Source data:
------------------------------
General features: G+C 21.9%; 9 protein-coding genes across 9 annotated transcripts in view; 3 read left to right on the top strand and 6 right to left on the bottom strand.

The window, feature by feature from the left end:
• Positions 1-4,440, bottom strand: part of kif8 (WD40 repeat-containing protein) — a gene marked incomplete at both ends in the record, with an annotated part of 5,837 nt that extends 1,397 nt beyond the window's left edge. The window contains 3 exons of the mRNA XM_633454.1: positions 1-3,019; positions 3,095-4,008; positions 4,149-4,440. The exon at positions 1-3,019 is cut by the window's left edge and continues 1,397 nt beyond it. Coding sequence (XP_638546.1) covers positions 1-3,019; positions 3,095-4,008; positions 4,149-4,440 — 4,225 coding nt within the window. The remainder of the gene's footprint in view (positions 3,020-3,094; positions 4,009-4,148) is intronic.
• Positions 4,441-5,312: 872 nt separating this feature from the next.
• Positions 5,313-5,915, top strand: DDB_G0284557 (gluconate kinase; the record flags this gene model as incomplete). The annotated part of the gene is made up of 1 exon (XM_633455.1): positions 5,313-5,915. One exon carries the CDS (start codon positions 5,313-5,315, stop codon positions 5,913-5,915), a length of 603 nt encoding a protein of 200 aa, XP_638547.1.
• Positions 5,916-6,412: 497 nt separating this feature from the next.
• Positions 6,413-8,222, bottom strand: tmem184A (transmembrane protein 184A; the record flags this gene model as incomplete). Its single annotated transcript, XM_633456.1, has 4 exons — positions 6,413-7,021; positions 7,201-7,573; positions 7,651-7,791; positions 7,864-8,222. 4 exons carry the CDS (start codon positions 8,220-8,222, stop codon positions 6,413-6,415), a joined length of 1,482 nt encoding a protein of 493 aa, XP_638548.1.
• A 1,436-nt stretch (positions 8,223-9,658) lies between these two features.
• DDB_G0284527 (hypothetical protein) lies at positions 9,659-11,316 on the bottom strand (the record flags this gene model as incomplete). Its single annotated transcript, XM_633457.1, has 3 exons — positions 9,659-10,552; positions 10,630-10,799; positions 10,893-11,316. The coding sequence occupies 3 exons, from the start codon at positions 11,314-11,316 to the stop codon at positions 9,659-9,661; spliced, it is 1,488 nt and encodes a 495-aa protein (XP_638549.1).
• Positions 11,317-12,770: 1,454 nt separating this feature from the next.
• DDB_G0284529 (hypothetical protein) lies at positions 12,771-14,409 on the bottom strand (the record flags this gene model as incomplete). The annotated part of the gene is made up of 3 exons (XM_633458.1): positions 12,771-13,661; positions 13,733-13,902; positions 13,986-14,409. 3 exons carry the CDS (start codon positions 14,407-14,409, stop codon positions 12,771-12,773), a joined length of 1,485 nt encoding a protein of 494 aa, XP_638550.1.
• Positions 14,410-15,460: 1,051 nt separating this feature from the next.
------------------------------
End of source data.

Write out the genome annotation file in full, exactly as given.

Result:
General features: G+C 21.9%; 9 protein-coding genes across 9 annotated transcripts in view; 3 read left to right on the top strand and 6 right to left on the bottom strand.

The window, feature by feature from the left end:
• Positions 1-4,440, bottom strand: part of kif8 (WD40 repeat-containing protein) — a gene marked incomplete at both ends in the record, with an annotated part of 5,837 nt that extends 1,397 nt beyond the window's left edge. The window contains 3 exons of the mRNA XM_633454.1: positions 1-3,019; positions 3,095-4,008; positions 4,149-4,440. The exon at positions 1-3,019 is cut by the window's left edge and continues 1,397 nt beyond it. Coding sequence (XP_638546.1) covers positions 1-3,019; positions 3,095-4,008; positions 4,149-4,440 — 4,225 coding nt within the window. The remainder of the gene's footprint in view (positions 3,020-3,094; positions 4,009-4,148) is intronic.
• Positions 4,441-5,312: 872 nt separating this feature from the next.
• Positions 5,313-5,915, top strand: DDB_G0284557 (gluconate kinase; the record flags this gene model as incomplete). The annotated part of the gene is made up of 1 exon (XM_633455.1): positions 5,313-5,915. One exon carries the CDS (start codon positions 5,313-5,315, stop codon positions 5,913-5,915), a length of 603 nt encoding a protein of 200 aa, XP_638547.1.
• Positions 5,916-6,412: 497 nt separating this feature from the next.
• Positions 6,413-8,222, bottom strand: tmem184A (transmembrane protein 184A; the record flags this gene model as incomplete). Its single annotated transcript, XM_633456.1, has 4 exons — positions 6,413-7,021; positions 7,201-7,573; positions 7,651-7,791; positions 7,864-8,222. 4 exons carry the CDS (start codon positions 8,220-8,222, stop codon positions 6,413-6,415), a joined length of 1,482 nt encoding a protein of 493 aa, XP_638548.1.
• A 1,436-nt stretch (positions 8,223-9,658) lies between these two features.
• DDB_G0284527 (hypothetical protein) lies at positions 9,659-11,316 on the bottom strand (the record flags this gene model as incomplete). Its single annotated transcript, XM_633457.1, has 3 exons — positions 9,659-10,552; positions 10,630-10,799; positions 10,893-11,316. The coding sequence occupies 3 exons, from the start codon at positions 11,314-11,316 to the stop codon at positions 9,659-9,661; spliced, it is 1,488 nt and encodes a 495-aa protein (XP_638549.1).
• Positions 11,317-12,770: 1,454 nt separating this feature from the next.
• DDB_G0284529 (hypothetical protein) lies at positions 12,771-14,409 on the bottom strand (the record flags this gene model as incomplete). The annotated part of the gene is made up of 3 exons (XM_633458.1): positions 12,771-13,661; positions 13,733-13,902; positions 13,986-14,409. 3 exons carry the CDS (start codon positions 14,407-14,409, stop codon positions 12,771-12,773), a joined length of 1,485 nt encoding a protein of 494 aa, XP_638550.1.
• Positions 14,410-15,460: 1,051 nt separating this feature from the next.